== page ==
Bringing your old electronics to a Best Buy store for recycling and purchasing returned products in like-new condition at a discount such as open box products (some are certified by Geek Squad and come in the original packaging and a 1-year warranty), or pre-loved refurbished devices are just examples of the many steps you can take toward a greener lifestyle.
When I was growing up, going green was all about the three “R”s: Reduce, Reuse, and Recycle. They used to be featured as three arrows that all feed into each other; each one equal to the rest. Today’s green lifestyle tips are more complicated, but they also give you a lot more options for how you can “green up” your life.
It wasn’t until I was older that I learned that waste reduction methods are a hierarchy, not a circle. In order to go as green as possible, we need to focus first on things like redesigning and reducing. What can we choose not to buy; what can we repair instead of replace? Only after we look at reduction methods is it time to look at our other “R”s.
How “reducing” works as a green lifestyle tip
Instead of three things that are about equal, the “R”s of eco-friendliness are things that can be done in order. For instance, whenever possible, we can ask ourselves how we can reduce the number of things that we purchase overall. Then, we can ask ourselves how we can reuse what we already have. Once we’ve exhausted higher-level options, then it’s time to look at how we can recycle what we’re getting rid of.
The easiest way to create a more eco-friendly future for our homes is to simply buy less things—which is a lot simpler than it seems. I like to start by looking toward the community; then, by looking at things based on their repairability. If there’s something that I’d only ever going to use twice a year, maybe it’s something that I could buy with a friend and share between the two of us. If it’s something I need for a one-off project, perhaps someone in my community could lend me their old one! And if it’s something that I think is likely to break with time (for instance, a vacuum), I look to brands like Dyson, who prioritize the right to repair by selling replacement parts for their products online.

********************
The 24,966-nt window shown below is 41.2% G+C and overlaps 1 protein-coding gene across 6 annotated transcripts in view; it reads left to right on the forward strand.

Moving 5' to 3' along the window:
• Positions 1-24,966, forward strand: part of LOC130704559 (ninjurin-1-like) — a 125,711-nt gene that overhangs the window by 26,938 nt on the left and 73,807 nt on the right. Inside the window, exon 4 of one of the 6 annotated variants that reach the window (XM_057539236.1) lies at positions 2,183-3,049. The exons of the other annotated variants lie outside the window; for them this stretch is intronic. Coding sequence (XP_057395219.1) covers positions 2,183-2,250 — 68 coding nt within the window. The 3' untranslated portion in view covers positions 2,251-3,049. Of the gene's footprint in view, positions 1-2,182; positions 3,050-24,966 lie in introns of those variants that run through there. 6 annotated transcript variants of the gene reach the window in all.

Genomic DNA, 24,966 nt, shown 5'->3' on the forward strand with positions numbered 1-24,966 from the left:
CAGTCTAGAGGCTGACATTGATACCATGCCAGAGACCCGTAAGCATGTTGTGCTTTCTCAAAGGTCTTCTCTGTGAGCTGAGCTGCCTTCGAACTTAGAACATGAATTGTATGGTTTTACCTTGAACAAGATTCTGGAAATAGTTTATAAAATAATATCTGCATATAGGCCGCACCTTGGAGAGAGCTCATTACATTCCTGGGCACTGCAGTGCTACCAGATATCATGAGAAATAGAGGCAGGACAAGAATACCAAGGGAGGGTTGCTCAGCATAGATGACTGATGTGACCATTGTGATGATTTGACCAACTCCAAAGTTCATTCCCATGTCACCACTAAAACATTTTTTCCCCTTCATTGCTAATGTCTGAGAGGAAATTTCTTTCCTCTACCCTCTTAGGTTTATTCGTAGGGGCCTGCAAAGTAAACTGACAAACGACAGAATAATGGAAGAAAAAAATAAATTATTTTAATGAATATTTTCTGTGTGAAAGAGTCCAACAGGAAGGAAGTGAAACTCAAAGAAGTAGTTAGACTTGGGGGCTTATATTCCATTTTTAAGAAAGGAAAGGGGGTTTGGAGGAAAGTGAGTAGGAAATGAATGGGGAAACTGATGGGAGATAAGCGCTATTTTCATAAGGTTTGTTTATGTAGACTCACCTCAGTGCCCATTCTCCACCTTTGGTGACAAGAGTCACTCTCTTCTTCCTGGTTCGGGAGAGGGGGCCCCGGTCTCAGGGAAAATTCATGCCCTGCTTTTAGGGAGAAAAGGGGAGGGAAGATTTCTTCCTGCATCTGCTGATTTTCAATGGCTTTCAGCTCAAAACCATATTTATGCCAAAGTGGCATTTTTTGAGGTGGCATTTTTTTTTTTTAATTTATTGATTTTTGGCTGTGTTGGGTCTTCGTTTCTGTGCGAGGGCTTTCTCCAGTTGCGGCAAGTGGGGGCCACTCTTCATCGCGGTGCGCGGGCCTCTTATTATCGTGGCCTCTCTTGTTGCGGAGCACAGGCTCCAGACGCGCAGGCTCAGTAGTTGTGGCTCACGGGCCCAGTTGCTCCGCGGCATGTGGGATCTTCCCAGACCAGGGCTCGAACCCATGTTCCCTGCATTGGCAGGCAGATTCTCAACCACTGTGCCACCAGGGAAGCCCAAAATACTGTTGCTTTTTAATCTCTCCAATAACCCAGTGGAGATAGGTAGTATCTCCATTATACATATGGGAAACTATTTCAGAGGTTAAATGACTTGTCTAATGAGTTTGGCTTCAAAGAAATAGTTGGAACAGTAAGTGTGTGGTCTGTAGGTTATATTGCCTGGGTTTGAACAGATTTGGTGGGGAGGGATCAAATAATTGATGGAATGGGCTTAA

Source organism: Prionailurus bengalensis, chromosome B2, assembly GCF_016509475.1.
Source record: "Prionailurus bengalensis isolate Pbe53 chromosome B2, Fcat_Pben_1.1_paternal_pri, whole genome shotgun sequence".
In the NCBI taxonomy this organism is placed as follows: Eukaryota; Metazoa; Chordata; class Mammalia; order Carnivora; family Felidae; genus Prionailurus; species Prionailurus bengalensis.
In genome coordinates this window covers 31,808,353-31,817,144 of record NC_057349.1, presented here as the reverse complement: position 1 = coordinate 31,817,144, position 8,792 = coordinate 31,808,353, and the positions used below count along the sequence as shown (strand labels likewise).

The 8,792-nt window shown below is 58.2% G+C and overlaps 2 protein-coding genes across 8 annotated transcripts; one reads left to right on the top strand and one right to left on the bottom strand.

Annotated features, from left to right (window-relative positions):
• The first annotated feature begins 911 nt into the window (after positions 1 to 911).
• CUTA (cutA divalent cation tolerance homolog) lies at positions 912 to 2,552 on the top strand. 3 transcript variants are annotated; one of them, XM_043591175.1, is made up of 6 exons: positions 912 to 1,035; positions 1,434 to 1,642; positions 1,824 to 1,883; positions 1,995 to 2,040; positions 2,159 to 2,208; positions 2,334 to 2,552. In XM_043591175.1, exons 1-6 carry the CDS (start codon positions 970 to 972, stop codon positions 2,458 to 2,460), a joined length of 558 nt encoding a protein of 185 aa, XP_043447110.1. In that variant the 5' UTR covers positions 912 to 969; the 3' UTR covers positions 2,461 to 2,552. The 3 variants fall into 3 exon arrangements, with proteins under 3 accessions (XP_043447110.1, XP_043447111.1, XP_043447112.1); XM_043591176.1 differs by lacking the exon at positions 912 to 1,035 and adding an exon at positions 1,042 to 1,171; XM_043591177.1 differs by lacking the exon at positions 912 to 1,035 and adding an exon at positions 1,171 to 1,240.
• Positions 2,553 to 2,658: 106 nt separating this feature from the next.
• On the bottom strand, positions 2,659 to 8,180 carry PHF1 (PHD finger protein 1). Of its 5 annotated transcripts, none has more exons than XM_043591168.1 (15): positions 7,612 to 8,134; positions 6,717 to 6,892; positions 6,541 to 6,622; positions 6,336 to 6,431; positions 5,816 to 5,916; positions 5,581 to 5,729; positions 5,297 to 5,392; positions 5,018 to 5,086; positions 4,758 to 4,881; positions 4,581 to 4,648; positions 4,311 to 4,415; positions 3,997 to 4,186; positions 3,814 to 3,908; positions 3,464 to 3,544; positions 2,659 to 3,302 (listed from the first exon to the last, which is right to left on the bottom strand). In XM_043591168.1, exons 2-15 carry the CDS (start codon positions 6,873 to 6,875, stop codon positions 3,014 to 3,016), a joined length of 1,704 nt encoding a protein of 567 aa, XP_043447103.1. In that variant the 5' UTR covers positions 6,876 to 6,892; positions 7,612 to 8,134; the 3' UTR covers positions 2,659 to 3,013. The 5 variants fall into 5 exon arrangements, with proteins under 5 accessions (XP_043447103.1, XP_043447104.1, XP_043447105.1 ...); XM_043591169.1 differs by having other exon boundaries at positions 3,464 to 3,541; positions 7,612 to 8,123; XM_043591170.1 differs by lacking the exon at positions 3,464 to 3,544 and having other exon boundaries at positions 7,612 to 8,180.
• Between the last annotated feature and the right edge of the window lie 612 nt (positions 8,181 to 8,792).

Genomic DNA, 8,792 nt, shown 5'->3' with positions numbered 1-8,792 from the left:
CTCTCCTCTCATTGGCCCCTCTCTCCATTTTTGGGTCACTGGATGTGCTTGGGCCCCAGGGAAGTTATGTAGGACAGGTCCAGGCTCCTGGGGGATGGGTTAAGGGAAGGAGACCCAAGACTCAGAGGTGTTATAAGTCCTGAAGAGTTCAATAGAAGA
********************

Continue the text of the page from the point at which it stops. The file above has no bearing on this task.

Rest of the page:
Reducing what you buy can be as simple as going with an easily-expandable modular furniture set or decorating with items that you already own—like your favourite record sleeves, or a classic guitar.
Reuse what we already have
Just like reducing, reusing is something that’s pretty easy to do here and there around the home. These two green lifestyle tips often go hand in hand, because reusing something we already own means that we’re reducing our overall carbon footprint!
Convertible cribs are a great example of an item that was designed to be reused. They convert from a crib to a daybed, then to a toddler bed (with a partial railing), then a daybed, and finally, a full bed. This makes reducing how much furniture you’ll need for one child simple, because the same item can be used throughout different life stages. Sleeper furniture is another example. Futons and sofa beds can be used as a couch but also transform into a daybed or full bed when you have guests over.
Reusing items can be just as easy in other parts of the home. Old pasta sauce jars are great for canning and pickling in the kitchen. Empty egg cartons can be dropped off at your local food bank, which can use them to repackage eggs they’ve purchased in bulk. Old yogurt containers are perfect for sending home leftovers with friends, or for mixing paints and other craft items, and brown shipping paper is a great glass cleaner. (It also creates a charmingly classic look when used for holiday wrapping!) You can even use old toothbrushes to clean under your nails after gardening, or to scrub mushrooms during dinner prep.